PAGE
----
Holidays can be difficult for vegans, but no day presents as many problems as Thanksgiving—and when you add social distancing into the mix, it’s time to get creative. Sure, this food-filled Thursday is meant to be a celebration of things for which we are thankful, but once you go vegan, the idea of staring at a dead bird doesn’t sound so gracious. Some vegans avoid this exploitation by celebrating Thanksgiving alone, but skipping out on the festivtive event—even virtually—is no fun during the holidays, which creates a dilemma for vegans: suffer or get tough. Naturally, we’ve chosen the latter, and in doing so have found seven ways to reclaim Thanksgiving as a day we look forward to. Here’s how we’ll be surviving Thanksgiving this year and all the years to come.

1. Supply your own food
Thanksgiving 2020 brings its own unique set of challenges for all, not just vegans. A virtual celebration in the comfort of home makes it easy for vegans to provide their own food for this annual holiday feast. For vegans celebrating with their non-vegan households, preparing your own food is key. No matter what the night’s master chef told you about them making plenty of vegan options for you, providing some of your own dishes never hurts. The chef might initially side-eye you, but supplying your own food allows you to take control of what you eat and how much you shovel onto your plate. Not much of a cook? Peruse through the different veg-friendly holiday meal offerings often available for pre-order in specialty grocery stores.

2. Leave your activism (and your judgment) for another time
Similar to anything else, activism has to be calculated to be as effective as it can possibly be, and a virtual holiday gathering with friends and family is not the place for informing people of the world’s horrors. The same way most business deals are done outside of business hours, your activism should be saved for the right situations for maximum effectiveness. Unless you were raised vegan from birth, and never swayed, you were once in the same seat your family and friends are in now. Think about how you would have responded to being or feeling attacked. Would you have listened intently and changed that day, or labeled them annoying and judgmental and vowed never to be like them? Just like a vampire can come inside of a home they’re invited to, people will listen to something only if they’re interested.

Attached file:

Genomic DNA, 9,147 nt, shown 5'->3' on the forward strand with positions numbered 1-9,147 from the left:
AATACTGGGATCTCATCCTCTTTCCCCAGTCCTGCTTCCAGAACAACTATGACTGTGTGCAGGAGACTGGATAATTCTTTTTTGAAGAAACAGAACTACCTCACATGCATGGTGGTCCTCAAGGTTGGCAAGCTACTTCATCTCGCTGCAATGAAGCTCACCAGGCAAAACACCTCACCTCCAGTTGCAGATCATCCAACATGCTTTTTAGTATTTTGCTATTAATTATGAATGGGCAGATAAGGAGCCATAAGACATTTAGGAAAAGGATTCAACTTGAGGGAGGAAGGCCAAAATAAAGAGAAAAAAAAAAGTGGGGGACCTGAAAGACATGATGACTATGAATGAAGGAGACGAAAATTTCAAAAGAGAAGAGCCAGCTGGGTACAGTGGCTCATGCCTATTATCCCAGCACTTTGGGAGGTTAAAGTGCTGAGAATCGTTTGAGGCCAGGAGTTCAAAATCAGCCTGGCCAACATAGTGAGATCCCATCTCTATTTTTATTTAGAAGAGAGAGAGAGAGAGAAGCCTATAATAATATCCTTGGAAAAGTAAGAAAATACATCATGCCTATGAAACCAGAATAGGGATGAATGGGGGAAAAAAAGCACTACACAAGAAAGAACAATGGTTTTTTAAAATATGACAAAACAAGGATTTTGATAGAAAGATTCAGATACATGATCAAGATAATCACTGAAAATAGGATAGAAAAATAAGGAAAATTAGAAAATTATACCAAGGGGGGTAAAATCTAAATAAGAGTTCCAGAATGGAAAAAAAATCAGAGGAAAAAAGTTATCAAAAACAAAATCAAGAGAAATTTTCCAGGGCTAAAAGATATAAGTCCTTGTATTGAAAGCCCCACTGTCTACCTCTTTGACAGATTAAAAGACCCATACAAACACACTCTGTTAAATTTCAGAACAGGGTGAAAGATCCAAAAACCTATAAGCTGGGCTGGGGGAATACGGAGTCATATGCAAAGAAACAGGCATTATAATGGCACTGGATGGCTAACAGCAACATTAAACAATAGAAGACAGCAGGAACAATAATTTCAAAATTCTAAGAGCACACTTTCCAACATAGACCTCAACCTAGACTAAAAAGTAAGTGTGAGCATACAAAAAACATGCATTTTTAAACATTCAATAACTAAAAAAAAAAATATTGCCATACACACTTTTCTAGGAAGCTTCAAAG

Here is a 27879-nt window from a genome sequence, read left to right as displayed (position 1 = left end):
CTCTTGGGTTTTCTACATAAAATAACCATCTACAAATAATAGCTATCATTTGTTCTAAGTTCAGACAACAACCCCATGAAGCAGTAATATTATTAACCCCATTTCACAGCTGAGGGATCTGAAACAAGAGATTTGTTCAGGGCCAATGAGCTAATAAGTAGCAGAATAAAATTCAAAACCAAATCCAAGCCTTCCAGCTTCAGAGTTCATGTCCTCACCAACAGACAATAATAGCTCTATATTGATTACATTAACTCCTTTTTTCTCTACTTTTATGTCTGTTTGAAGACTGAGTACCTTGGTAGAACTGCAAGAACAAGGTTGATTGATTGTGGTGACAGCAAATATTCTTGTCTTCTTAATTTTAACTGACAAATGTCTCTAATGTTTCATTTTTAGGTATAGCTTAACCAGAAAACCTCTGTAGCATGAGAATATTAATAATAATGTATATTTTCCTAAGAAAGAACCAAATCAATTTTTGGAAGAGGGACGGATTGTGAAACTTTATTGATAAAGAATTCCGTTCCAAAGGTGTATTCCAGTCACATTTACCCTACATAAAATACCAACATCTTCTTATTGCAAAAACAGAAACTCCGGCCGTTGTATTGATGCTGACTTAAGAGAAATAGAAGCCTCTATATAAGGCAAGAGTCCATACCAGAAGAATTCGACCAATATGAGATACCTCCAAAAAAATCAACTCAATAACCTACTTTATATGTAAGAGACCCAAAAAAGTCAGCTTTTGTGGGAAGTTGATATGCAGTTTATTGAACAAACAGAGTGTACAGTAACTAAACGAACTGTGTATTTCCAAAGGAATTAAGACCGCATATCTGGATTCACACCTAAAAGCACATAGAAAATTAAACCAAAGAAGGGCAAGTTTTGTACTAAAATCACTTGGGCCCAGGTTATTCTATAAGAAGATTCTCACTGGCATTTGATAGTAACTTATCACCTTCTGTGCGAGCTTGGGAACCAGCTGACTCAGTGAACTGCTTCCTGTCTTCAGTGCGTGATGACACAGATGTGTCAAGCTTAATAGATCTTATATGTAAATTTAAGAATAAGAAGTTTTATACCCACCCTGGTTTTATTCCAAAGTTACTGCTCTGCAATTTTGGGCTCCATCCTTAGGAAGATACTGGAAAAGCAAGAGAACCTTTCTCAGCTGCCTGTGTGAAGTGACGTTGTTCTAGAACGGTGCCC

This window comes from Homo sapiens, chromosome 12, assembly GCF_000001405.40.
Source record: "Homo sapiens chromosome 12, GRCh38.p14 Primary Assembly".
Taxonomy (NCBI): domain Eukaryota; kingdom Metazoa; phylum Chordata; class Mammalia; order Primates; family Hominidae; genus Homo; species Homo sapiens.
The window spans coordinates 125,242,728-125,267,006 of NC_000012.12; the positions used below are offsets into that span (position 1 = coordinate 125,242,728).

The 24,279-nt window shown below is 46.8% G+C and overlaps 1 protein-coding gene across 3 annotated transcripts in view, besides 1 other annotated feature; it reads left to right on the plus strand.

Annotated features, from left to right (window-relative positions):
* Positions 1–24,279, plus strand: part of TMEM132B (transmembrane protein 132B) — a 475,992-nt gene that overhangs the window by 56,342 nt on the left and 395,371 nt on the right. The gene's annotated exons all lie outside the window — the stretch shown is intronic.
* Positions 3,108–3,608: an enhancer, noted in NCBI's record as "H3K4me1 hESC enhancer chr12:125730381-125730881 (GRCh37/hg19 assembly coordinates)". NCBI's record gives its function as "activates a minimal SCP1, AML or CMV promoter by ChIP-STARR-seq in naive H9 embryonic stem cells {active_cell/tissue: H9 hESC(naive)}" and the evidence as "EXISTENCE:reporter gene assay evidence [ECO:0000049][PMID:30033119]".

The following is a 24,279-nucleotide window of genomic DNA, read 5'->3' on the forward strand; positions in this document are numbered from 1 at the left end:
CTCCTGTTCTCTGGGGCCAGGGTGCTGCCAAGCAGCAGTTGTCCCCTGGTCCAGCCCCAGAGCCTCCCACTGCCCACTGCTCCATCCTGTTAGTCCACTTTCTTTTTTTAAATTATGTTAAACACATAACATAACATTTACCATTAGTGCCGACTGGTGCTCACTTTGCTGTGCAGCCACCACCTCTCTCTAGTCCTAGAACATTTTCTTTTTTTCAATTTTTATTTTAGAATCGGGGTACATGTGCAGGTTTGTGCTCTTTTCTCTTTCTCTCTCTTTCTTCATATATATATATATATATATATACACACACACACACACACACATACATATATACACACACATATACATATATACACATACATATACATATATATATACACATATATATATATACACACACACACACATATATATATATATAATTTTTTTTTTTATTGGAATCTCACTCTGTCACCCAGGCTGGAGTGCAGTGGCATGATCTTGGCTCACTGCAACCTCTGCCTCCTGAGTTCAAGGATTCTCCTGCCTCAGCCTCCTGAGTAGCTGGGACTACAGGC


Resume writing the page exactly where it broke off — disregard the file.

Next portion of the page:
3. Change the angle (if you’re celebrating with your non-vegan household)
We’re not talking about the angle of the conversation or even the TV—we’re talking about the angle of the turkey on the table. For vegans celebrating with their non-vegan household, a Thanksgiving feast is comprised of a lot of food, so asking to arrange the table so that the carcass is out of sight can make the situation tolerable. 

4. Get spotlight-ready
Every Thanksgiving, like clockwork, vegans get a barrage of questions from people about our lifestyles. Generally, these questions aren’t malicious: they’re questions the uninformed have about veganism, so it’s best to be ready to answer them as accurately and patiently as possible. Whether you’re celebrating on Zoom or sharing a meal with your a curious, non-vegan household, get ready—the questions are coming. 

5. Throw a virtual party
Just can’t bear another holiday celebration in which a dead animal takes center stage? If so, we suggest hosting (or co-hosting) your own virtual Thanksgiving celebration. Then, you’re totally in charge! You can share your own vegan recipes with guests and even gift them all the ingredients for a plant-based utopia. Plus, you can play around with fun virtual backgrounds to get in the festive spirit.

6. Hold the wall
Yup, this is a Game Of Thrones reference, but it might be the most important tip. You have to be able to hold down your vegan wall, which translates to you being able to show pride, confidence, and conviction in the eyes and presence of people who might think you’re insane because you aren’t partaking in Thanksgiving in the traditional sense. You’ll be the measuring stick as to what veganism is to many people, so if you make it look hard, super inconvenient, or something anything other than a normal, everyday thing, then that’s what it’ll seem to them. To remedy this, show them your best side and be a lion of a vegan.

7. Don’t let your loud uncle get to you
We all have that uncle who’s never amounted to much in his life, yet he’s the loudest person at the Zoom gathering … especially after he’s had a few sips of eggnog. He’s definitely going to be at your family’s virtual Thanksgiving dinner, and when he finds out you’re vegan, he is going to test your patience. Know that his insensitive words are coming, and don’t let him get to you. Instead, calmly explain your stance until some other topic grabs his attention—or he passes out from drinking too much.

Gerry Warren is the philosophy-loving, travel-itching, co-founder of Vegr. Alex Moller is an ardent rock climber, obsessed foodie, and frequent meditator, and is the other co-founder of Vegr.

Photo credit: Kate Lewis

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